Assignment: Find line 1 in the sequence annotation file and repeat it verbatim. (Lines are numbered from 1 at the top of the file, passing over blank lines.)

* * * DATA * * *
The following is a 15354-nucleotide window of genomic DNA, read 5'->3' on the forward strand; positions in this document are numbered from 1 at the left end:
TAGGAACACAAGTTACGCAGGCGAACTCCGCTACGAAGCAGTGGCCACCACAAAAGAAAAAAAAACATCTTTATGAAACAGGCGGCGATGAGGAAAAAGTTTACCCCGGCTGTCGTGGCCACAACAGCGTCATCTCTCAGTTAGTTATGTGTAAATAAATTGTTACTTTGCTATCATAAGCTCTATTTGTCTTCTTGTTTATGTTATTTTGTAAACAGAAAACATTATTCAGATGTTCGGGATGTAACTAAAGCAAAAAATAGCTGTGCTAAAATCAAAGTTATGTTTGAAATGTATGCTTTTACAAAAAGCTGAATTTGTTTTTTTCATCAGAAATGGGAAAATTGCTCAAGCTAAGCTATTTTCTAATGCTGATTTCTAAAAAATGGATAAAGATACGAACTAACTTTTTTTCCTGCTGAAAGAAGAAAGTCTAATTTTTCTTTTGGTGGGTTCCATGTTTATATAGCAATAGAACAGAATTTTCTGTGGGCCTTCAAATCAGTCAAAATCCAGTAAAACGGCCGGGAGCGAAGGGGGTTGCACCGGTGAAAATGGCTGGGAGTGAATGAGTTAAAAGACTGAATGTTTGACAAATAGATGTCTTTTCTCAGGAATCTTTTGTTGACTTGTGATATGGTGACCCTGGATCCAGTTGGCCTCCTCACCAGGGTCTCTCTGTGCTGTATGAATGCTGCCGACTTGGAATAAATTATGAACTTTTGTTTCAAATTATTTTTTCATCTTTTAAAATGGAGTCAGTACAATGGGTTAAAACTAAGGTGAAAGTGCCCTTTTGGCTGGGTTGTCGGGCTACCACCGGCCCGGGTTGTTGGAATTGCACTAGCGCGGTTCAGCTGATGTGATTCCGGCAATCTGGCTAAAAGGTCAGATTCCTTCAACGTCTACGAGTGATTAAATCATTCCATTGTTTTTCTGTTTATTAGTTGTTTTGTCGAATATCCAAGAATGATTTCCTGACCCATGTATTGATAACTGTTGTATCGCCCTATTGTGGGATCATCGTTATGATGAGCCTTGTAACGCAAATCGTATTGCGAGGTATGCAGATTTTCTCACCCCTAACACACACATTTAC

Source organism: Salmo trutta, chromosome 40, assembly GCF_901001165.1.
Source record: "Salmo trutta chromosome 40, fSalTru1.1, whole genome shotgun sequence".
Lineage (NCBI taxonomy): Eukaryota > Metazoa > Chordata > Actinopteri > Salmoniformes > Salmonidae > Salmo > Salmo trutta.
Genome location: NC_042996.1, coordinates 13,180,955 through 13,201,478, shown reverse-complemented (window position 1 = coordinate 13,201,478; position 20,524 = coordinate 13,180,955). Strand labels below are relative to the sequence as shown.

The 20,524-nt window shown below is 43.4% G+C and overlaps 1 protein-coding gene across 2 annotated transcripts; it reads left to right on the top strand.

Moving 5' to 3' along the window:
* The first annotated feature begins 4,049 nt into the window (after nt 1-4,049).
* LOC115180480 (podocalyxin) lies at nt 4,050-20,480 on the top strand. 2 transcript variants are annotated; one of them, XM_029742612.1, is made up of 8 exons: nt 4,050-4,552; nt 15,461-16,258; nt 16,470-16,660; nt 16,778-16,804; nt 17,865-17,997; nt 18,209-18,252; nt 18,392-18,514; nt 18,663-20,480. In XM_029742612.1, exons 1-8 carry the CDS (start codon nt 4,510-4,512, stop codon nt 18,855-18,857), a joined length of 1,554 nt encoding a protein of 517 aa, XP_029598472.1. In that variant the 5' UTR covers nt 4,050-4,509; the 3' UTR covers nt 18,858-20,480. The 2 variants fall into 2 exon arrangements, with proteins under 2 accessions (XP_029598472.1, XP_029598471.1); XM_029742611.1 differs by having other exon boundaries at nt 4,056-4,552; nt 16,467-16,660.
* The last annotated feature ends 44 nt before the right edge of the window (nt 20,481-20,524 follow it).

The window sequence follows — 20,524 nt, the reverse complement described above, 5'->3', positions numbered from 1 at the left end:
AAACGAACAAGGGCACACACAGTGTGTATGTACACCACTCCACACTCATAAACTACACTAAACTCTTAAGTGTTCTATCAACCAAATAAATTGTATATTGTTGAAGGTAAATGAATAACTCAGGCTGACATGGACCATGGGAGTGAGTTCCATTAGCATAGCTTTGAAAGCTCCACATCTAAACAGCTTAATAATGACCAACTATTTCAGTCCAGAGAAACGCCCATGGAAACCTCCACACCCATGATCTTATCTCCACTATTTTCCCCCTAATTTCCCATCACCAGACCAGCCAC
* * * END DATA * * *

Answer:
The following is a 15354-nucleotide window of genomic DNA, read 5'->3' on the forward strand; positions in this document are numbered from 1 at the left end: